Creating unique New Zealand journeys

     

Destination New Zealand

New Zealand is unlike any other place on earth. New Zealand can be divided in 27 regions, which stretch more than 1,600 kilometres across two main islands. Each destination is distinctive in character, and with the country being so compact; you can easily visit several on your holiday.

North Island

South Island

National Parks

Active volcanoes, island sanctuaries and history top the list when visiting New Zealand’s North Island. The subtropical Northland region of New Zealand stretches upwards from Auckland to the very top of New Zealand.

In the beautiful Bay of Islands you can take a boat cruise or swim with dolphins. Auckland is New Zealand’s largest city -  a whole region full of things to see and do.

Not far from Auckland you will find the Coromandel, with its pristine beaches and native forests, one of New Zealand’s most popular and best-loved holiday destinations.

The North Island is also home to the Hawkes Bay, one of the country’s leading producers of wine. And a visit to New Zealand won’t be complete without stopping in Rotorua - the home of fascinating Maori culture, hot springs and boiling mud pools. The Ruapehu region is defined by the three volcanoes. The centrepiece is the snow-capped Mount Ruapehu, alongside the two smaller cones of Mount Ngauruhoe and Mount Tongariro. Situated at the southern end of the North Island is Wellington, New Zealand's capital city, renowned for its arts, heritage, culture and native beauty.

Wairarapa is an hour’s drive north of Wellington. Visit the vineyards of Martinborough or Cape Palliser, the southernmost point of the North Island.

New Zealand’s South Island hosts the purest natural landscapes you’ll ever experience. It is here where you can explore glacial valleys, alpine lakes, and majestic mountains.

Located at the top of the South Island, Marlborough is New Zealand’s largest wine growing region. Situated at the top north-west of the South Island, is the Nelson region with Abel Tasman National Park.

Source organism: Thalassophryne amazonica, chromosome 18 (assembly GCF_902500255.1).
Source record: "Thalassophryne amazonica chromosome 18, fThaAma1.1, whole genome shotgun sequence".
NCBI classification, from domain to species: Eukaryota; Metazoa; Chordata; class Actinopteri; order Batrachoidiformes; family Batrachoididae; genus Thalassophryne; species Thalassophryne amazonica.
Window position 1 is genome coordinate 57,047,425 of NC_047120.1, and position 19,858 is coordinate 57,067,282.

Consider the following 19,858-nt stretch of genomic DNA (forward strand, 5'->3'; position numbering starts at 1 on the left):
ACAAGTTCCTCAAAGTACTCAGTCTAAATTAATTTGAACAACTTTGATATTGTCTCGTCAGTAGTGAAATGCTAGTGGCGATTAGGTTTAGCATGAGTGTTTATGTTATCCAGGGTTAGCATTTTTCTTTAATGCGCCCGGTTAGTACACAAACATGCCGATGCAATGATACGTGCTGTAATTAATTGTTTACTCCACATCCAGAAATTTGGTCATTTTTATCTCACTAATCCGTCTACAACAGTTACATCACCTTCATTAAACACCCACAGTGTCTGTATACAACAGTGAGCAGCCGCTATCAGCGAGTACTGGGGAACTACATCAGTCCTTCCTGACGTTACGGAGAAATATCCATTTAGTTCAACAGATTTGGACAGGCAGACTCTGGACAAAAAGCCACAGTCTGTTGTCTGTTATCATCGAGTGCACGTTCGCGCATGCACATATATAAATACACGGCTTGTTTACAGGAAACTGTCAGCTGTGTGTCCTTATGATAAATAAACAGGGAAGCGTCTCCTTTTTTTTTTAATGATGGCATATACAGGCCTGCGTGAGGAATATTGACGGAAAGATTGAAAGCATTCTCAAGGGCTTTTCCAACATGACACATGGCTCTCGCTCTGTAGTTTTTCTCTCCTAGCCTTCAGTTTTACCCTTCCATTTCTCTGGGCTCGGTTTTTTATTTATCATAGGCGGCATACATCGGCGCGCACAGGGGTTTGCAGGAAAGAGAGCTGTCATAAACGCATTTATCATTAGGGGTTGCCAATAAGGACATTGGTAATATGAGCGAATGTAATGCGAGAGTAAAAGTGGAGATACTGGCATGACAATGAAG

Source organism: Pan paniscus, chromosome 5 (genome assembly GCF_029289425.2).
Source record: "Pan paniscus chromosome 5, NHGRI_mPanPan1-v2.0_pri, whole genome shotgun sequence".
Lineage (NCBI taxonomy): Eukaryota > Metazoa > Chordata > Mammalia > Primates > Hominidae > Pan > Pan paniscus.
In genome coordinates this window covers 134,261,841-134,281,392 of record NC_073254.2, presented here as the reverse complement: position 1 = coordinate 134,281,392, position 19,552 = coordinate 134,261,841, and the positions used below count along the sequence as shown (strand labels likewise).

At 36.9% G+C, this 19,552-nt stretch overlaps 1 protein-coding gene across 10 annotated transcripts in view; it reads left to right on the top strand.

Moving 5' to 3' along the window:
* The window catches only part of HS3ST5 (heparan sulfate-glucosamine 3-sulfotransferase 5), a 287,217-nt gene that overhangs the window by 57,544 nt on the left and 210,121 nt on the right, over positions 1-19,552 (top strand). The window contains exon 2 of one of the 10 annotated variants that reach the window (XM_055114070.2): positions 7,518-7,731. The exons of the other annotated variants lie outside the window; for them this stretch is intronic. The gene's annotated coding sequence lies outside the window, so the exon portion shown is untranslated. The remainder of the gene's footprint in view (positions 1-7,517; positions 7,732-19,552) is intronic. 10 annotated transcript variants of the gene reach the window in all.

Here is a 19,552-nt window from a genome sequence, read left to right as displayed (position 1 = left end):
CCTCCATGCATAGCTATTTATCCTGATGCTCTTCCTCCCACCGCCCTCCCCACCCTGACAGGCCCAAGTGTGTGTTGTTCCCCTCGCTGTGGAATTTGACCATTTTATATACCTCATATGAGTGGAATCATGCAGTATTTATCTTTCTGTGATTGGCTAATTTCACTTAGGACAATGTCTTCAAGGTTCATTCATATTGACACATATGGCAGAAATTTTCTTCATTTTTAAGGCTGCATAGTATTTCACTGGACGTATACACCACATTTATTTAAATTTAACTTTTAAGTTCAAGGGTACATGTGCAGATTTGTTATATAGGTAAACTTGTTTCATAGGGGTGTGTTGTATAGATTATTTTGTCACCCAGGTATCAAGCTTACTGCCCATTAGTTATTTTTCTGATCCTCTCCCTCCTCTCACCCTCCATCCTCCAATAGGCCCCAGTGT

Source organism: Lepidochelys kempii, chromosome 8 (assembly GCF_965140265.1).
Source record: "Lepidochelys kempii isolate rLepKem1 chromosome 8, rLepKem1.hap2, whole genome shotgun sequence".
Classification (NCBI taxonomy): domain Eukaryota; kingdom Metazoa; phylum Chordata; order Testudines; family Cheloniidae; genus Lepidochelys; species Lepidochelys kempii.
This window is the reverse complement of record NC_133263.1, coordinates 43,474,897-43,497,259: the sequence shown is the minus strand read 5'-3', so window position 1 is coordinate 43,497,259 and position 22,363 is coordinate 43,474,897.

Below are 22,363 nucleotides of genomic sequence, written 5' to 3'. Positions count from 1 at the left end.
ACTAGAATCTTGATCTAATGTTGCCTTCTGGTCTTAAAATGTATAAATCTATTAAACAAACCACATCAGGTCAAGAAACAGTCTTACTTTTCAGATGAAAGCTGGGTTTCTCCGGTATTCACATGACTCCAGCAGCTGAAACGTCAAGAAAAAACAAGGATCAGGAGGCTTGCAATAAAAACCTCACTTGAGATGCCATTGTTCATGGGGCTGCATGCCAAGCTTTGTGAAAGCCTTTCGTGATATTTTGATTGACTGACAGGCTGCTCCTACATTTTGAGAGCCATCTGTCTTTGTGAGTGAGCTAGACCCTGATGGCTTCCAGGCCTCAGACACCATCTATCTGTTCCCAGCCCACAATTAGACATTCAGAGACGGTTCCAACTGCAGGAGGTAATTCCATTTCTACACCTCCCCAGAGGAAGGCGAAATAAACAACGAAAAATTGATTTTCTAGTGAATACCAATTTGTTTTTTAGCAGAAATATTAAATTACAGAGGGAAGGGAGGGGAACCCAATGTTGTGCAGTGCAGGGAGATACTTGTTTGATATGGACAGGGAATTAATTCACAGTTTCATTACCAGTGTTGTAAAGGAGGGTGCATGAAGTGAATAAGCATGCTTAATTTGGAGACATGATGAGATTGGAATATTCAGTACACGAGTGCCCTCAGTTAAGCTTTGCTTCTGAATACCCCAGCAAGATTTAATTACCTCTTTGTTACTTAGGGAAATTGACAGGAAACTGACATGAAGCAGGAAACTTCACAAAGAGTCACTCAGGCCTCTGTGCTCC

The West Coast is a wild place of rivers and rainforests, glaciers and geological treasures.

Fiordland is one of the most dramatic and beautiful parts of New Zealand. Canterbury stretches from ocean to the Alps, and is land of plains and peaks.

A must-see is New Zealand’s highest peak, Aoraki Mount Cook. And then there’s New Zealand's second-largest city Christchurch, known as ‘The Garden City'. In February 2011, Christchurch was hit by a huge earthquake. Much of the central city with its classic neo-gothic architecture was destroyed. But it remains a beautiful city, where innovative shops and businesses are springing up as the city rebuilds.

Dunedin is a region of unique landscapes and fascinating cultural history. Head further south, and you join the Southern Scenic Route, a must-do of the South Island that follows the wild coast down to Invercargill and then north-west to Manapouri and Te Anau.

Queenstown is one of New Zealand’s top visitor destinations and if you come to the region you’ll understand why. World famous for its iconic scenery, friendly people, golf courses, wineries and the ultimate outdoor activities, you'll never be short of things to do in Queenstown.

New Zealand’s national parks cover more than 30,000 square kilometres. They contain the most treasured natural heritage, forests, wildlife and landscapes. New Zealand's 14 national parks are overflowing with beautiful, natural scenery and activities.

Te Urewera National Park is most famous for its remote, rugged forest and lakes. Tongariro National Park is a place of extremes and surprises, featuring active volcanoes. Whanganui National Park offers tramping tracks through wild lowland forests and river trips down the mighty Whanganui. Egmont National Park is dominated by the 2518m high volcanic peak of Mt Taranaki (also known as Mt Egmont).

Abel Tasman National Park features the Abel Tasman Coast Track Great Walk, known as the finest coastal walk in the country with golden beaches and sculptured granite cliffs surrounded by diverse native forest. Kahurangi National Park covers the West Coast at the top of the South Island. Nelson Lakes National Park offers tranquil beech forest, craggy mountains, clear streams and lakes. Westland Tai Poutini extends from the highest peaks of the Southern Alps to the rugged and remote beaches of the wild West Coast. Mount Aspiring National Park at the southern end of the Southern Alps is a walker's paradise and a must for mountaineers.
Fiordland National Park is one of the great wilderness areas of the Southern Hemisphere. Paparoa is famous for the Pancake Rocks, near the settlement of Punakaiki. Arthur's Pass National Park is a park of contrasts, with dry beech/tawhai forest in the east and luxuriant rainforest on western slopes. Aoraki/Mount Cook is New Zealand's great alpine park with the highest mountains and the largest glaciers. In Rakiura National Park you can explore pristine beaches, sheltered inlets, and coastal forest, and see seals, penguins, kiwi, weka and many other birds. It makes up about 85 percent of Stewart Island/Rakiura.